In a move that will help tackle one of the biggest and most solvable contributors to the climate crisis, major players in the oil and gas industry agreed today to report methane emissions with a new, much higher level of transparency.
“To win the Race to Net Zero Emissions, we need everyone on board. We need ambitious action from the Oil & Gas Industry. UNEP is committed to supporting efforts that reduce methane emissions, and we recognize the leadership of companies that have joined such an ambitious methane reporting framework,” said Inger Andersen, Executive Director of UNEP. “We look forward to seeing actions that turn commitments into actual emissions reduction”.
Methane released directly into the atmosphere is a highly potent greenhouse gas, with more than 80 times the warming power of carbon dioxide over a 20-year period. Actions to cut methane emissions can yield a near-term reduction in the rate of warming, complementing efforts to decarbonize the world’s energy and transport systems while also delivering air quality benefits.
Kadri Simson, EU Energy Commissioner, said “I am very happy to see the energy industry taking immediate action on methane emissions. A clear commitment to measure and monitor emissions is an important first step for significantly reducing them and I am proud of what we have achieved together. Today’s signature is the first deliverable under the Commission’s recent methane strategy.There are many more steps to take to cut emissions along the entire value chain and I hope to work closely with all – European and international – partners to reach this goal.”
The Oil and Gas Methane Partnership (OGMP) is a Climate and Clean Air Coalition (CCAC) initiative led by the UN Environment Programme (UNEP), the European Commission (EC), and the Environmental Defense Fund (EDF). Already 62 companies with assets on five continents representing 30 per cent of the world’s oil and gas production have joined the partnership. The new OGMP2.0 framework is the new gold standard reporting framework that will improve the reporting accuracy and transparency of anthropogenic methane emissions in the oil and gas sector.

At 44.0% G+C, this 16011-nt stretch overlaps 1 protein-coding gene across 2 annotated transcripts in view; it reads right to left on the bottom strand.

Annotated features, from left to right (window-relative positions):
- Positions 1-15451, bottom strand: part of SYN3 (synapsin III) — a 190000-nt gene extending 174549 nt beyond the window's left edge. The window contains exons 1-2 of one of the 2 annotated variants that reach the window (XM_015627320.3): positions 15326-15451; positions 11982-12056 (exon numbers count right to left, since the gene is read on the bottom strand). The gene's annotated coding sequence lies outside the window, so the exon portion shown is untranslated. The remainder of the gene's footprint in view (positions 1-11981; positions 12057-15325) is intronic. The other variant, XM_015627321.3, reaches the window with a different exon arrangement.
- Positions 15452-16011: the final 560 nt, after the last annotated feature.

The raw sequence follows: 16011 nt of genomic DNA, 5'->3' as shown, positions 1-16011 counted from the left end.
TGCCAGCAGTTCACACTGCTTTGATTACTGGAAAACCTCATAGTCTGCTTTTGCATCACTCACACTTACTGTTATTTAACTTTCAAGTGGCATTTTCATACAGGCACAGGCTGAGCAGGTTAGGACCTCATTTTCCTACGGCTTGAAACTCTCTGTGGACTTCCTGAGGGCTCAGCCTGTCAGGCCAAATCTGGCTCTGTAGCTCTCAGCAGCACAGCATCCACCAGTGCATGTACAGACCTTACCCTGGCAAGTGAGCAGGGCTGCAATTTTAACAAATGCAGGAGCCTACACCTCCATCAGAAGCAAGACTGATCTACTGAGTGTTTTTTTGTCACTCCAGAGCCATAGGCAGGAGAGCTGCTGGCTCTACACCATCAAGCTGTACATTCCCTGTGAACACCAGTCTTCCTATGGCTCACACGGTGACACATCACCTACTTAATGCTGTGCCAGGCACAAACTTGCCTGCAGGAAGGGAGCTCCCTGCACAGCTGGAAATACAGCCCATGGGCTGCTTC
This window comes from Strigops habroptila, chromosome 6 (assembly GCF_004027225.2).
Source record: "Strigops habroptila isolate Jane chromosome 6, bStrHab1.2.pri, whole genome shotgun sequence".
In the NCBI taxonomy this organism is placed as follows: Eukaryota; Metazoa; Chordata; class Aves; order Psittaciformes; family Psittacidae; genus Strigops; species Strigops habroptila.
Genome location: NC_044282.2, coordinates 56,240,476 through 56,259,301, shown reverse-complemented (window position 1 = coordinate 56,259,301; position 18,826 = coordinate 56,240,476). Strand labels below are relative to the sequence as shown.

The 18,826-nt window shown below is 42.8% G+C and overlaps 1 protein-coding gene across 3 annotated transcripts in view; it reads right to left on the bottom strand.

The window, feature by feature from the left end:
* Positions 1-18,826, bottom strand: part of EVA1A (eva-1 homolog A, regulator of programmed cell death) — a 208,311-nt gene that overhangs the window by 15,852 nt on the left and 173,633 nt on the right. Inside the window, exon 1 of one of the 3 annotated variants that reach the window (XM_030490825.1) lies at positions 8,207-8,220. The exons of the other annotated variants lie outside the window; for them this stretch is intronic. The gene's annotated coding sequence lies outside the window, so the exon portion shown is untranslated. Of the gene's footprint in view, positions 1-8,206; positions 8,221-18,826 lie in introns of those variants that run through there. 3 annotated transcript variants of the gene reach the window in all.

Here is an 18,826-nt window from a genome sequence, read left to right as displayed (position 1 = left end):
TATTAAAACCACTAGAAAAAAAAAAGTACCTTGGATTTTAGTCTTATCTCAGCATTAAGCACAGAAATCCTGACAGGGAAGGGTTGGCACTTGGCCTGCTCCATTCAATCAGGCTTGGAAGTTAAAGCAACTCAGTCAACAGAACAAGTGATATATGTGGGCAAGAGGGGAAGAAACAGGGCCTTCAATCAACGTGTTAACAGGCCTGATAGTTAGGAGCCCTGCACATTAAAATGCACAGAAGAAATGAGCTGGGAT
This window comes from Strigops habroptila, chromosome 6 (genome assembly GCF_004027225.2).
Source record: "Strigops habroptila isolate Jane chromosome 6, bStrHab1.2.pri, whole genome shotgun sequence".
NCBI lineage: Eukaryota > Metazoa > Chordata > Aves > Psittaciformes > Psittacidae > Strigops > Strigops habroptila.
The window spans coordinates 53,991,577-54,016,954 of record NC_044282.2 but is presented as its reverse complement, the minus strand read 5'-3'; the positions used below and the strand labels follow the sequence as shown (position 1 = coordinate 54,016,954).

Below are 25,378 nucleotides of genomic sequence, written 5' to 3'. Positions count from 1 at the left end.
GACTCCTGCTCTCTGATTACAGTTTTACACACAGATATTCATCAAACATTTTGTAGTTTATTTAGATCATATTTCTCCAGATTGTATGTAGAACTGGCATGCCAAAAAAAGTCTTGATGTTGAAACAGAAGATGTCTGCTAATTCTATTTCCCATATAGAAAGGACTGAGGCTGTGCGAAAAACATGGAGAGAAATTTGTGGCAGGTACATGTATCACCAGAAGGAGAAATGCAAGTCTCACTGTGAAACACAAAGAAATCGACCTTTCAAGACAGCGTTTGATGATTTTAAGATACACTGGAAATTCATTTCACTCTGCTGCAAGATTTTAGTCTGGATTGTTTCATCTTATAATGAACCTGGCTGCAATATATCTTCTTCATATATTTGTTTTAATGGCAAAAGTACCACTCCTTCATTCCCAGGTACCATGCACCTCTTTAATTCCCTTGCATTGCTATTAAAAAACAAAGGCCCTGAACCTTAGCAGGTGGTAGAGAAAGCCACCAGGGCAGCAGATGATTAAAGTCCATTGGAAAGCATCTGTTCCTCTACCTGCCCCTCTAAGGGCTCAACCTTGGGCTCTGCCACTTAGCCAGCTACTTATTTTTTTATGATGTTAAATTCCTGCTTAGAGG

“Thanks to the 62 companies for committing to measure, report and reduce pollution from their core operations and joint ventures. This will be the basis for robust standards in Europe, and beyond, that ensure the oil industry takes the practical actions urgently needed for our climate,” said Fred Krupp, President of the Environmental Defense Fund.
Oil and Gas Methane Partnership 2.0
At the core of the effort is a comprehensive measurement-based methane-reporting framework that will make it easier for officials, investors and the public to accurately track and compare performance across companies in ways that have not been possible to this point.
“Reducing methane emissions is a crucial effort in the industry’s decarbonization pathway. As a factor on which we can have an immediate and concrete positive impact, OGMP 2.0 offers an internationally recognized blueprint to companies across our industry willing to make improvements in their emission reductions in all phases of the value chain. We look forward to continue working with all partners involved, as only through collaboration with international organizations, civil society and governments we can deliver on our common goals,” said Claudio Descalzi, Chief Executive Officer of ENI.
As stipulated in the EU methane strategy, the European Commission is planning to elaborate a legislative proposal on compulsory measurement, reporting, and verification for all energy-related methane emissions, building on the OGMP 2.0 framework
Crucially, the OGMP 2.0 includes not only a company’s own operations, but also the many joint ventures responsible for a substantial share of their production. The OGMP 2.0 framework applies to the full oil and gas value chain, not only upstream production, but also midstream transportation and downstream processing and refining – areas with substantial emissions potential that are often left out of reporting today.
The goal is to enable the oil and gas industry to realize deep reductions in methane emissions over the next decade in a way that is transparent to civil society and governments.
“Reducing methane emissions is critical for natural gas to play a role in the energy transition and this new partnership will foster the sharing of industry best practices, particularly on non-operated assets, and improve monitoring” said Patrick Pouyanné, Chairman & CEO of Total. “This is a new step in the fight against methane emissions and our industry is deeply committed to the success of this initiative.”
In order to support the realization of global climate targets, OGMP 2.0 aims to deliver a 45 per cent reduction in the industry’s methane emissions by 2025, and a 60-75 per cent reduction by 2030.